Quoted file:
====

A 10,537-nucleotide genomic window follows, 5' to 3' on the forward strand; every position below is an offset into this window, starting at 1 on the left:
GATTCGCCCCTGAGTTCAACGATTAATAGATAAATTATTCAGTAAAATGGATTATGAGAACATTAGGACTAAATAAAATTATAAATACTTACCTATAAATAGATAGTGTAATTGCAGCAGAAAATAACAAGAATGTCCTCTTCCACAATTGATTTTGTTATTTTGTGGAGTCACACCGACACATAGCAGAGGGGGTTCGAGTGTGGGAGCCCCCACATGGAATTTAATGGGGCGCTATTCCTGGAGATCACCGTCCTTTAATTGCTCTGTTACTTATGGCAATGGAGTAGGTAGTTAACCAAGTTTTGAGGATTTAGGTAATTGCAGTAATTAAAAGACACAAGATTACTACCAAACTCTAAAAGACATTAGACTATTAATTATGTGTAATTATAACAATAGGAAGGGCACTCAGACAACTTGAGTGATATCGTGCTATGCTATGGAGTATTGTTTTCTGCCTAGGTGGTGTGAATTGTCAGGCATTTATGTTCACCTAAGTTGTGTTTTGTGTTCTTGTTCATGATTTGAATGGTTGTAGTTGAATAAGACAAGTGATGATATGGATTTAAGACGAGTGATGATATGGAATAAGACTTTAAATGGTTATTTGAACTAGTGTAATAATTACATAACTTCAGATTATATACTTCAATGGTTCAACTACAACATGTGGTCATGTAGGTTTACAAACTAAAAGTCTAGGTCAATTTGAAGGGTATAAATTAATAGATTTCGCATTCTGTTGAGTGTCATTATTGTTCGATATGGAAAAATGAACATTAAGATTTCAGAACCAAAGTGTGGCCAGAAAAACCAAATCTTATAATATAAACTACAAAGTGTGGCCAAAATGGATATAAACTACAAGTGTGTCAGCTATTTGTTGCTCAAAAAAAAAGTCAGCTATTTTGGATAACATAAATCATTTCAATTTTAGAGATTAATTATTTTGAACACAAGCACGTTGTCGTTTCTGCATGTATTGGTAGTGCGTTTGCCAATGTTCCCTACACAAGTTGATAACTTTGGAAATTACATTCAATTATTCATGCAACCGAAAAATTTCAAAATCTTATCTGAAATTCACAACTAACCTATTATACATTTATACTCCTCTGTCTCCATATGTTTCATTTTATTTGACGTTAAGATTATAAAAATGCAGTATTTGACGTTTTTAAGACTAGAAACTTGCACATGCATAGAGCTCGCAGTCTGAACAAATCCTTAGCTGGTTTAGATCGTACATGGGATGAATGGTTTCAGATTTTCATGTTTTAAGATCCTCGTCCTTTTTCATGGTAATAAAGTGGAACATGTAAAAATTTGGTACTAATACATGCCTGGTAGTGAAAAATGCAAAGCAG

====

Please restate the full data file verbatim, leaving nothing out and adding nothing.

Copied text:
A 10,537-nucleotide genomic window follows, 5' to 3' on the forward strand; every position below is an offset into this window, starting at 1 on the left:
GATTCGCCCCTGAGTTCAACGATTAATAGATAAATTATTCAGTAAAATGGATTATGAGAACATTAGGACTAAATAAAATTATAAATACTTACCTATAAATAGATAGTGTAATTGCAGCAGAAAATAACAAGAATGTCCTCTTCCACAATTGATTTTGTTATTTTGTGGAGTCACACCGACACATAGCAGAGGGGGTTCGAGTGTGGGAGCCCCCACATGGAATTTAATGGGGCGCTATTCCTGGAGATCACCGTCCTTTAATTGCTCTGTTACTTATGGCAATGGAGTAGGTAGTTAACCAAGTTTTGAGGATTTAGGTAATTGCAGTAATTAAAAGACACAAGATTACTACCAAACTCTAAAAGACATTAGACTATTAATTATGTGTAATTATAACAATAGGAAGGGCACTCAGACAACTTGAGTGATATCGTGCTATGCTATGGAGTATTGTTTTCTGCCTAGGTGGTGTGAATTGTCAGGCATTTATGTTCACCTAAGTTGTGTTTTGTGTTCTTGTTCATGATTTGAATGGTTGTAGTTGAATAAGACAAGTGATGATATGGATTTAAGACGAGTGATGATATGGAATAAGACTTTAAATGGTTATTTGAACTAGTGTAATAATTACATAACTTCAGATTATATACTTCAATGGTTCAACTACAACATGTGGTCATGTAGGTTTACAAACTAAAAGTCTAGGTCAATTTGAAGGGTATAAATTAATAGATTTCGCATTCTGTTGAGTGTCATTATTGTTCGATATGGAAAAATGAACATTAAGATTTCAGAACCAAAGTGTGGCCAGAAAAACCAAATCTTATAATATAAACTACAAAGTGTGGCCAAAATGGATATAAACTACAAGTGTGTCAGCTATTTGTTGCTCAAAAAAAAAGTCAGCTATTTTGGATAACATAAATCATTTCAATTTTAGAGATTAATTATTTTGAACACAAGCACGTTGTCGTTTCTGCATGTATTGGTAGTGCGTTTGCCAATGTTCCCTACACAAGTTGATAACTTTGGAAATTACATTCAATTATTCATGCAACCGAAAAATTTCAAAATCTTATCTGAAATTCACAACTAACCTATTATACATTTATACTCCTCTGTCTCCATATGTTTCATTTTATTTGACGTTAAGATTATAAAAATGCAGTATTTGACGTTTTTAAGACTAGAAACTTGCACATGCATAGAGCTCGCAGTCTGAACAAATCCTTAGCTGGTTTAGATCGTACATGGGATGAATGGTTTCAGATTTTCATGTTTTAAGATCCTCGTCCTTTTTCATGGTAATAAAGTGGAACATGTAAAAATTTGGTACTAATACATGCCTGGTAGTGAAAAATGCAAAGCAG